- Author: Ben Faber
Report Unsolicited Seeds to APHIS
Author: UC Integrated Pest Management Program
Have you had unexpected seeds show up in the mail? Unknown seeds could be invasive plants, contain invasive insects, or have plant disease causing agents. Here's what the United States Department of Agriculture Animal Plant and Health Inspection Service (USDA APHIS) has to say about it.
APHIS Stakeholder Announcement July 28, 2020 (Language from their website)
USDA Investigates Packages of Unsolicited Seeds
USDA is aware that people across the country have received suspicious, unsolicited packages of seed that appear to be coming from China. USDA's Animal and Plant Health Inspection Service (APHIS) is working closely with the Department of Homeland Security's Customs and Border Protection, other federal agencies, and State departments of agriculture to investigate the situation.
USDA urges anyone who receives an unsolicited package of seeds to immediately contact their State plant regulatory official or APHIS State plant health director. Please hold onto the seeds and packaging, including the mailing label, until someone from your State department of agriculture or APHIS contacts you with further instructions. Do not plant seeds from unknown origins.
At this time, [USDA does not] have any evidence indicating this is something other than a “brushing scam” where people receive unsolicited items from a seller who then posts false customer reviews to boost sales. USDA is currently collecting seed packages from recipients and will test their contents and determine if they contain anything that could be of concern to U.S. agriculture or the environment.
USDA is committed to preventing the unlawful entry of prohibited seeds and protecting U.S. agriculture from invasive pests and noxious weeds. Visit the APHIS' website to learn more about USDA's efforts to stop agricultural smuggling and promote trade compliance.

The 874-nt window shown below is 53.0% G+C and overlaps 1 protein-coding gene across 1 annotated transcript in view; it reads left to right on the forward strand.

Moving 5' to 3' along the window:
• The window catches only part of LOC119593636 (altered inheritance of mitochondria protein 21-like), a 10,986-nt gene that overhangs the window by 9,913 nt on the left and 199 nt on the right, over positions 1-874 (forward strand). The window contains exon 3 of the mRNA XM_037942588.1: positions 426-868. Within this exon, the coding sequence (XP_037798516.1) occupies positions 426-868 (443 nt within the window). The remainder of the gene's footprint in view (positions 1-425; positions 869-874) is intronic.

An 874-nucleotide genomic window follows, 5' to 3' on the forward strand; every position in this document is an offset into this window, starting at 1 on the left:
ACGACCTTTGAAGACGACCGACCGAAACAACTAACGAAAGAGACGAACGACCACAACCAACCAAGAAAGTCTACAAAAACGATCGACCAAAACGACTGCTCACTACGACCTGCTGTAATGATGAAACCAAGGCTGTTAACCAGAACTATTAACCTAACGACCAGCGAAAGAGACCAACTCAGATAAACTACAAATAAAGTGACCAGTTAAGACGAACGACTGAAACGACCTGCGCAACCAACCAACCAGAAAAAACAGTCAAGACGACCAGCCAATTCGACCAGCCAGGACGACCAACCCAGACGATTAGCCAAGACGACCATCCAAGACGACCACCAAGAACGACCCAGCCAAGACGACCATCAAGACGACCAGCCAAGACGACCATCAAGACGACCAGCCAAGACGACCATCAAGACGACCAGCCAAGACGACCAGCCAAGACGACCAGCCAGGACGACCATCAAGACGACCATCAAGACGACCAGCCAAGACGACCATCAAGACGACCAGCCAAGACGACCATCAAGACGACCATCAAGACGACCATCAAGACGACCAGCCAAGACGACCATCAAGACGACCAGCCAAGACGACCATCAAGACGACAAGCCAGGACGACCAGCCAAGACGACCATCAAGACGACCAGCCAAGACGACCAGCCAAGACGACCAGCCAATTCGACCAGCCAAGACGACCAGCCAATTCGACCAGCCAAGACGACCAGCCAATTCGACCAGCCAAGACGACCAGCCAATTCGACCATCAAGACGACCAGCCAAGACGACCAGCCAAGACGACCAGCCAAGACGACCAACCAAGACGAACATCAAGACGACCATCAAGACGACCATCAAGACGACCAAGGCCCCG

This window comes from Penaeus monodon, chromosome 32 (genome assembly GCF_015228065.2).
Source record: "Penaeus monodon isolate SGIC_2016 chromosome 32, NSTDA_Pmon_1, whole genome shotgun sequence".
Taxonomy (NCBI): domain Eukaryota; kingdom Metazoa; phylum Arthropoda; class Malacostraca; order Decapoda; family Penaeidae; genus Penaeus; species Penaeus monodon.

Cecilia Sequeira (301) 851-4054
Public Value: Safeguarding abundant and healthy food
Focus Area: Ag, Environment, Pest Management, Yard & Garden
Tags: USDA, invasive, seed, press release, plants, regulations, pest management
Unlabeled seeds from unsolicited packages. Credit: Anonymous.
Alt text: Unrequested package of seeds in a plastic bag next to the mailing envelope the seeds were delivered in. Credit Anonymous./h2>/h2>/h1>
- Author: Ben Faber
Travel can be enlightening. In Turkey I learned that sour orange rootstock is routinely used with lemon and mandarin scions without any fear of tristeza virus, a formidable disease of oranges. When I heard this I asked Georgios Vidalakis in charge of the UC Clonal Protection Program and a virologist. And he said that it was true and the neat thing is that the rootstock can handle heavy, calcareous soils better than other citrus rootstocks. So we are doing a trial on rootstocks and sour orange is included.
Something else I “learned” was that if you girdle citrus at flowering, the fruit has few or no seeds. Well, I talked to many growers and scientists and they all said the same thing. I went through the citrus literature and I could find no mention of this. I emailed Carol Lovatt, the plant physiologist at UCR and she said that when you alter hormone flows by girdling, who knows what might happen. So we set up a little trial in lemon that flowers pretty much all year long on the coast. Every month we girdle branches with either a hand saw or a girdling knife which make different sized cuts, flagging the branches with different colored tape to identify the girdling date. Over an 18 month period we harvested fruit and cut it to count seeds. And………………………………………there was only a slight difference in seed numbers, a few less in the girdled trees.
The goal of this trial was to see if girdling worked and if so, what was being changed in the tree and if could identify that, then maybe we could develop a nutritional program that would do the same thing. That way we wouldn’t need to girdle. But not everything you hear turns out to be true.